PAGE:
NEW YORK – City of Hope and Imugene said on Tuesday that they have begun a Phase I trial of the oncolytic virus CF33-hNIS for metastatic solid cancers.
In the trial, the partners will evaluate the safety and maximum tolerated dose of the agent, dubbed Vaxinia, in patients with solid tumors who have received at least two lines of therapy. Initially, a group of patients will receive Vaxinia, either via an injection straight to the site of the tumor or intravenously, at the lowest dose. After investigators have determined the oncolytic virus is safe, they will administer Merck's checkpoint inhibitor Keytruda (pembrolizumab).
City of Hope initially developed the oncolytic virus, which has been shown to shrink colon, lung, breast, ovarian, and pancreatic tumors in preclinical studies, and licensed it to Sydney-based Imugene. The firms expect it to make tumors responsive to immunotherapy by increasing PD-L1 expression on tumors.
In the Phase I trial, investigators will assess the preliminary efficacy of the Vaxinia and Keytruda regimen as well as patients' PD-L1 expression changes from baseline, including in tumor tissue and circulating tumor cells. In preclinical studies, the CF33-hNIS oncolytic virus caused tumor PD-L1 expression to increase and stimulated responses to checkpoint inhibitors like Keytruda.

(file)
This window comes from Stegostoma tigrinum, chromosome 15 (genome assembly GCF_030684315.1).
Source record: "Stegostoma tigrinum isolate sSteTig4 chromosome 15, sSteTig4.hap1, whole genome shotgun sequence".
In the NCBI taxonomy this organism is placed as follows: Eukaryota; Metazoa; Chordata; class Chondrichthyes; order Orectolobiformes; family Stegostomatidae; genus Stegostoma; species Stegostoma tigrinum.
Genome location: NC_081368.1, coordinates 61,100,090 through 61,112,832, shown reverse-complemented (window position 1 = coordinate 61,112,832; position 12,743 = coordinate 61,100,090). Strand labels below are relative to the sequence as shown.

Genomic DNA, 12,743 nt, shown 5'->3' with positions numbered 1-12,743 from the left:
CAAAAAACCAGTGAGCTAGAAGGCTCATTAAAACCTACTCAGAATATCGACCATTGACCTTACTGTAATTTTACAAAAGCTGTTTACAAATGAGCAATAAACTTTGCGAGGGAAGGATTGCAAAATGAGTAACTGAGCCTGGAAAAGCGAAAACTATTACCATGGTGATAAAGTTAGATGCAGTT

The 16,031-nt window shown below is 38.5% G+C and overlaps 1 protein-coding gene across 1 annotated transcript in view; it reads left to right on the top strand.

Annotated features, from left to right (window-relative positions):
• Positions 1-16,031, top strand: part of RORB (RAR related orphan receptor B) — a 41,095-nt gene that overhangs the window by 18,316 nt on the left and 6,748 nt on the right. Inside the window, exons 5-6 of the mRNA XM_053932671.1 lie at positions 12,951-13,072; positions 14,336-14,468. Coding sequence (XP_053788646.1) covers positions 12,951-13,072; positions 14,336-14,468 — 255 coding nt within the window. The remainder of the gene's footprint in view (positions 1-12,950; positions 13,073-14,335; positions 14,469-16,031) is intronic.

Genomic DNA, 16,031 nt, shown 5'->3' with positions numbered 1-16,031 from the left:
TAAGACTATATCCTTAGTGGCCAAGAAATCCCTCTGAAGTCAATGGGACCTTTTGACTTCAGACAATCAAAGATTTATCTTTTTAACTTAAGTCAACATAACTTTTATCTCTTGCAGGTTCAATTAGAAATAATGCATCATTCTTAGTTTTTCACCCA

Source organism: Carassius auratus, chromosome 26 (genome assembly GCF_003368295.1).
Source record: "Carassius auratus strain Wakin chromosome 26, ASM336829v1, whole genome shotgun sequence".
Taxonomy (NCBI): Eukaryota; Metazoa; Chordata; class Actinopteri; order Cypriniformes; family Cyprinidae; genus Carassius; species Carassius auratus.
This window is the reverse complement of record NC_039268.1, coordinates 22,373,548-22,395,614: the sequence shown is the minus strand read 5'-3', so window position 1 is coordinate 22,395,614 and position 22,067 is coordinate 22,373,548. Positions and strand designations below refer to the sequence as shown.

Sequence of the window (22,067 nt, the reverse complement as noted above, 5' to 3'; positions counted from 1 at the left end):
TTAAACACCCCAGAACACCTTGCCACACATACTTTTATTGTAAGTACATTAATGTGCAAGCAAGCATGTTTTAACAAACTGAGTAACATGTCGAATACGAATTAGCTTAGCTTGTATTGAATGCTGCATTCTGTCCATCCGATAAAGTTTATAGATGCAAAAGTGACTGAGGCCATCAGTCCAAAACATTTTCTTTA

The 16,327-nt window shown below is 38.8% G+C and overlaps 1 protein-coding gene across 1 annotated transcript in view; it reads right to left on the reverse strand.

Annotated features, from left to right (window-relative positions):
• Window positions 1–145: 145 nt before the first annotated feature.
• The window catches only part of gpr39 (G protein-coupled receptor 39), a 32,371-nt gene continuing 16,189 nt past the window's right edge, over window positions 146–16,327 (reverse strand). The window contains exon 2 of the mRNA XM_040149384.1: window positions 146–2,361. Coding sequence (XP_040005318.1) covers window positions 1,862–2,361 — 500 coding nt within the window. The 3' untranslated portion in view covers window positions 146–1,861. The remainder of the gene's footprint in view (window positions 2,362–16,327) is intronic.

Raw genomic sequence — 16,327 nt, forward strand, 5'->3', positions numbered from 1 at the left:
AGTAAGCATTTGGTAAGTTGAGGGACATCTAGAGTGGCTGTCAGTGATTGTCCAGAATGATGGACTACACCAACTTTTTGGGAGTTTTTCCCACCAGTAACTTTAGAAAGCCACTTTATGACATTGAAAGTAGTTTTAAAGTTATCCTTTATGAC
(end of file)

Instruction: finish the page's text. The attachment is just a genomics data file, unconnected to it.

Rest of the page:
In total, City of Hope and Imugene expect to enroll roughly 100 patients across 10 sites in the US and Australia in the Phase I trial.
City of Hope has also licensed to Imugene patents to CF33-hNIS-antiPDL1 as a treatment for metastatic triple-negative breast cancer patients and to CF33-CD19, or onCARlytics, to boost CAR T-cell therapy efficacy for solid tumors.